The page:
Ozawa family photo (1952). Front row from left: Daniel Ozawa, Joseph Ozawa, grandfather Sukesaku Ozawa, grandmother Tsuya Ozawa, Alice Ozawa, and Irene Ozawa. Back row from left: Doris Ozawa with infant Allen Ozawa, Joe Naoshi Ozawa Sr., Koichi Mano, George Ozawa, Betty Ozawa, Shizuka Ozawa with infant Edith Ozawa. 

By ELLEN ENDO, Rafu Shimpo

In an unpretentious section of Hollywood known as J-Flats, the 100-year-old Ozawa Boarding House evokes the early days of Japanese immigration and recently became the focus of preservation efforts by the Hollywood Heritage Museum.

Constructed in 1921, the Ozawa Boarding House helped new immigrants, primarily from Shizuoka, adapt to their new country. It is one of only eight such boarding houses still standing.

The city’s Cultural Heritage Commission is considering whether to designate the former boarding house and two other structures — the Ozawa family residence and Obayashi Employment Agency — as historic cultural monuments (HCMs).

The family residence was purchased in 1914 by Saichi Joy Yamaoka and relocated to the rear of the lot to make room for the construction of the boarding house. In the late 1930s, the property at 564 N. Virgil was purchased by George Ozawa, a Nisei born in the Virgil area and the eldest son of Sukesaka and Tsuya Ozawa.  

At the outbreak of World War II, the Ozawa family was forced to relocate to the Heart Mountain camp in Wyoming. Dr. Joe Ozawa, son of George and Doris, was born in camp. “We returned in 1945. The boarding house continued to function as a landing/transition place for Japanese immigrants,” emphasized Dr. Ozawa, a psychologist and pastor. 

The Ozawa Boarding House and Obayashi Employment Agency/Ozawa residence as they appear today, 560-564 N. Virgil Ave.

He noted that his parents and grandparents helped found the local judo dojo and a community center. The area was home to gas stations, barber shops, Fujiya Market, a garden supply store, Christ Presbyterian Church, and Hollywood Buddhist Church. Today, many of the shops and businesses that comprised the once-burgeoning Japanese American enclave have disappeared.

Dr. Ozawa’s daughter, Susan Ozawa Perez, points out, “This boarding house could have been lost during World War II. However, my great-grandfather Sukesaku and grandmother Tsuya (who were unable to own land) due to the alien land laws had previously bought land under Caucasian friends’ names. Family friends, the Arreolas, who were Mexican but American citizens, also held the title to land of theirs.

“When Executive Order 9066 was declared and Japanese were rounded up, Frank Box, a family friend and Sunday school teacher, took over the power of attorney for my families’ properties in November 1942 during the war and returned the power of attorney to the Ozawas after the war. He paid the taxes and insurance on the property, so that they were never seized by the government like so many other Japanese properties.”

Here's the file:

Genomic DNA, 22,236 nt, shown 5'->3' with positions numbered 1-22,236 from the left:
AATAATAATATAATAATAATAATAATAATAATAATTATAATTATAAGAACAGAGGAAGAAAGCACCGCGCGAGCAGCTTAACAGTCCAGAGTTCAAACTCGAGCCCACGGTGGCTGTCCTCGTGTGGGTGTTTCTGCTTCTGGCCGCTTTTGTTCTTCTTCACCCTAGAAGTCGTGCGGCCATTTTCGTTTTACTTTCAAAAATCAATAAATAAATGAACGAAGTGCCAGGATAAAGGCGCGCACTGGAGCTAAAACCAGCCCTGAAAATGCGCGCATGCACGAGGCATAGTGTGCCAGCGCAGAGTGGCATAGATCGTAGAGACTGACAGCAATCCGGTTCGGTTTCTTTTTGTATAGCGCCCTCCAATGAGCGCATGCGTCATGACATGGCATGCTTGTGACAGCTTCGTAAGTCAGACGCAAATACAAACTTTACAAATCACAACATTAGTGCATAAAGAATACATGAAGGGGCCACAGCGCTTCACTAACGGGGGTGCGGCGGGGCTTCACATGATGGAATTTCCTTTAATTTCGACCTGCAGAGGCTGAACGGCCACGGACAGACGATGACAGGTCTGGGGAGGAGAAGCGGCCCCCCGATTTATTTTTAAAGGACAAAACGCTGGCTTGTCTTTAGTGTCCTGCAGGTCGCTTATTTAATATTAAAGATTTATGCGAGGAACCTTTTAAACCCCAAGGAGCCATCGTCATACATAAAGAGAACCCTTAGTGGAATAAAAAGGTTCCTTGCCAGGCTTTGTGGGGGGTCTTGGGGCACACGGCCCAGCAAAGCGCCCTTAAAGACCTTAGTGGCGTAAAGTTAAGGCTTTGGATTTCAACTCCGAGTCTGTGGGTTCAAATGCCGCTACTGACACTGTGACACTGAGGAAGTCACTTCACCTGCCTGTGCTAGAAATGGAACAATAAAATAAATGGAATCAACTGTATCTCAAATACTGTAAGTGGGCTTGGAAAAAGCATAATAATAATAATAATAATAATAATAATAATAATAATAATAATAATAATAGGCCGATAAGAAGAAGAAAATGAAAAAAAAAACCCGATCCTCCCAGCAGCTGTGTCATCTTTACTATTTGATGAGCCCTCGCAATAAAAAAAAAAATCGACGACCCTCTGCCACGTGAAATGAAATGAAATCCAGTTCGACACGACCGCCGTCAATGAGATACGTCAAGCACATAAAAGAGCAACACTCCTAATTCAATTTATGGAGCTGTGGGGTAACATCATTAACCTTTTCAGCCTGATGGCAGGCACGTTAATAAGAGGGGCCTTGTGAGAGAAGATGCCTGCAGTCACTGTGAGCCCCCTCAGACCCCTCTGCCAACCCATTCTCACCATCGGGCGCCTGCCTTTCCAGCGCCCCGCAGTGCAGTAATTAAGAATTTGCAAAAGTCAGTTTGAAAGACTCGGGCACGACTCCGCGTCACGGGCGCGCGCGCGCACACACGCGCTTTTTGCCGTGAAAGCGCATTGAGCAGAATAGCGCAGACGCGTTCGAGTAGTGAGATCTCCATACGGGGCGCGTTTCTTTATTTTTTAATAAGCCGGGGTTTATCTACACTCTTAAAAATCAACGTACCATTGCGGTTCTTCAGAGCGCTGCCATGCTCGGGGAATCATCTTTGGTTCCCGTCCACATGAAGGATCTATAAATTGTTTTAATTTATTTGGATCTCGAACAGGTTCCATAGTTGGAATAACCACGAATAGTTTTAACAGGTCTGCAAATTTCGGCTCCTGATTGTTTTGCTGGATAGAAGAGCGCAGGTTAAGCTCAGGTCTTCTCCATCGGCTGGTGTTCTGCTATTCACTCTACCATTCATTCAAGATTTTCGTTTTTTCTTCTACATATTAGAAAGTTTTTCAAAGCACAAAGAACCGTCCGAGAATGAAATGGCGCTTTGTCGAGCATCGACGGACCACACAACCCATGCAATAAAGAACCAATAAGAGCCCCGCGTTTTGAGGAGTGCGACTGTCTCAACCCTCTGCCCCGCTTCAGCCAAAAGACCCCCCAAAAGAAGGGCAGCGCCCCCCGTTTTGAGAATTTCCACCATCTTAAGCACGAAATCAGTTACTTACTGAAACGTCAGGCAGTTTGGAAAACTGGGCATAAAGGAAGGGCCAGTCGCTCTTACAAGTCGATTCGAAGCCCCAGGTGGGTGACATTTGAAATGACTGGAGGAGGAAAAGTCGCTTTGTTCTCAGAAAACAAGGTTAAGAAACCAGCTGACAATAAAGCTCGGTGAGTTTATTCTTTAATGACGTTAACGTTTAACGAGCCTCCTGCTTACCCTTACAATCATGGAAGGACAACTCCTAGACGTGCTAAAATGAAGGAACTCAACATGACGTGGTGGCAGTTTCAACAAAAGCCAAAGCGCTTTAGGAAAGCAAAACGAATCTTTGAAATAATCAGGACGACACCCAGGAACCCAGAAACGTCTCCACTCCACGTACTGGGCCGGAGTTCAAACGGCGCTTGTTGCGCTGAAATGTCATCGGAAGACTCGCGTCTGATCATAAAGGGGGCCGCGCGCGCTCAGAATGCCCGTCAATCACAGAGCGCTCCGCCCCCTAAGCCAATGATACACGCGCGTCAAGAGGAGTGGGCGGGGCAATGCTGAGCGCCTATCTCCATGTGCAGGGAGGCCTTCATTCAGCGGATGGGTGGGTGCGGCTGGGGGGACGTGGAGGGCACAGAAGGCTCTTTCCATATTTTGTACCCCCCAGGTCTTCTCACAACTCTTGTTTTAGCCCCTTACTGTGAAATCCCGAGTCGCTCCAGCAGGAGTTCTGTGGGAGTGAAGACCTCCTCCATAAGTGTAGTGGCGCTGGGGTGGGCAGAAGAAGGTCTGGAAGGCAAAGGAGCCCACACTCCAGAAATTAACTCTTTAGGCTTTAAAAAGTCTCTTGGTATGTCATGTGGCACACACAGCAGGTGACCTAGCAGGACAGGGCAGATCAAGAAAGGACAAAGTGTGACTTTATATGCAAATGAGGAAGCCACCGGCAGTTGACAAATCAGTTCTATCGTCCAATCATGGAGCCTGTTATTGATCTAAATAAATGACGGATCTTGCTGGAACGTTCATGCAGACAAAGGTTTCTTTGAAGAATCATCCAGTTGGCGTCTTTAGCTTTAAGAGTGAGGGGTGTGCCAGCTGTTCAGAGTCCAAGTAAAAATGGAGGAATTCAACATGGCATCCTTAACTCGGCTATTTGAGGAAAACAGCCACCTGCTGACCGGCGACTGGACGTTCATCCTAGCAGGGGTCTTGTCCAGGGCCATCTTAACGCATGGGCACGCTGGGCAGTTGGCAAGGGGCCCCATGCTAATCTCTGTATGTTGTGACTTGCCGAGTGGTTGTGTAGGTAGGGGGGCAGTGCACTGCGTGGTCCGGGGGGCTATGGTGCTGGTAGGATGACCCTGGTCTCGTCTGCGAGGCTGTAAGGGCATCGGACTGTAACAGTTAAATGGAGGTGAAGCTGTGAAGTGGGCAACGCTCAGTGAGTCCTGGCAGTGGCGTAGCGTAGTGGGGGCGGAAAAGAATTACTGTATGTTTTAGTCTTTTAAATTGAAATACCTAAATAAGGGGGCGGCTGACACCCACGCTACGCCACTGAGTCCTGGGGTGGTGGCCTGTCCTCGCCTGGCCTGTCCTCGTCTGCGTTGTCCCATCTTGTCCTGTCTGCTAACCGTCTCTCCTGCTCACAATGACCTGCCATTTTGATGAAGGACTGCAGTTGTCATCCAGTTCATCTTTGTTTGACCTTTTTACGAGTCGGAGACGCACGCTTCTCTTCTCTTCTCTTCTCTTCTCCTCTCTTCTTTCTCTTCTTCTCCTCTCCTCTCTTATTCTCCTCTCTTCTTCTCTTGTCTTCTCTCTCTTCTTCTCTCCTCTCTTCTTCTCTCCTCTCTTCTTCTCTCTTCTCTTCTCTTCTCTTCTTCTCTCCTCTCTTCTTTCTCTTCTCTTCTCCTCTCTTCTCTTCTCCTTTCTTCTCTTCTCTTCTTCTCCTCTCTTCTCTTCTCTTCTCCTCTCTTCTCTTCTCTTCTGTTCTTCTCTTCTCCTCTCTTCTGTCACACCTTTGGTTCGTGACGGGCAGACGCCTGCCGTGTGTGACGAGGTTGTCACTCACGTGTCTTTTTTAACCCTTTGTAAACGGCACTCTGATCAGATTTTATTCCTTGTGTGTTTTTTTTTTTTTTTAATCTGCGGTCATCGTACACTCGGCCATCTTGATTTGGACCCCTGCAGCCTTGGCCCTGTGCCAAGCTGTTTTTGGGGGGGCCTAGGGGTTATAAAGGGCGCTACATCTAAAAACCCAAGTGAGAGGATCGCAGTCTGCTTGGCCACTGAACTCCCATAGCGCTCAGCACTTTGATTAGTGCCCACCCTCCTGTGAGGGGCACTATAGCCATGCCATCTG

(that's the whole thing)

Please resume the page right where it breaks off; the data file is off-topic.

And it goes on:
Together with his wife, Shizuka, George Ozawa converted the boarding house structure into a duplex in 1951. Doris helped Shizuka run the boarding house.

The Ozawa family retained ownership of the property through 1980 and operated the structure as affordable housing. The structure was also listed as the site of the Obayashi Employment Agency in the 1939 Sun Yearbook, a directory published by San Francisco newspaper New World Sun, although it is unclear how long the employment agency operated there.

Dr. Joe Ozawa and his daughter, Susan Ozawa Perez.

Perez, who serves as the unofficial family historian, presented the rationale for the HCM designation to the commissioners. “My father and his brother and cousins spent much of their childhoods at the boarding house as my grandmother and my great-aunt staffed it. They cooked 30 meals, three times a day for, roughly 40 years.” 

She explained, “It is part of larger story of Japanese immigrants at the turn of the last century. Functioning as a first stop for recent immigrants without family ties in the U.S., it housed, fed and through its extension building, served as an employment agency, sought placement and the advancement of more recent immigrants from Japan.

“Later, (the Virgil home) would become a place of refuge, community, support and economic advancement for the Japanese American community…when our families were released from incarceration. This support and assistance were central to our collective survival, as formal employment for Japanese Americans was extremely limited due to discrimination.”

Ozawa family in early 1900s. From left: Joe Naoshi Ozawa, Tsuya Ozawa, George Tadashi Ozawa, and Sukesaku Ozawa.

According to Dr. Ozawa, in the late 1950s, the Virgil area was known as J-Flats, a name that stemmed from the large concentration of Japanese immigrants and Japanese Americans in the neighborhood and the presence of an Asian American gang known as the Black Juans.

Next step for the Cultural Heritage Commission decision is a site visit, after which the commissioners will vote on whether to approve the HCM designation.

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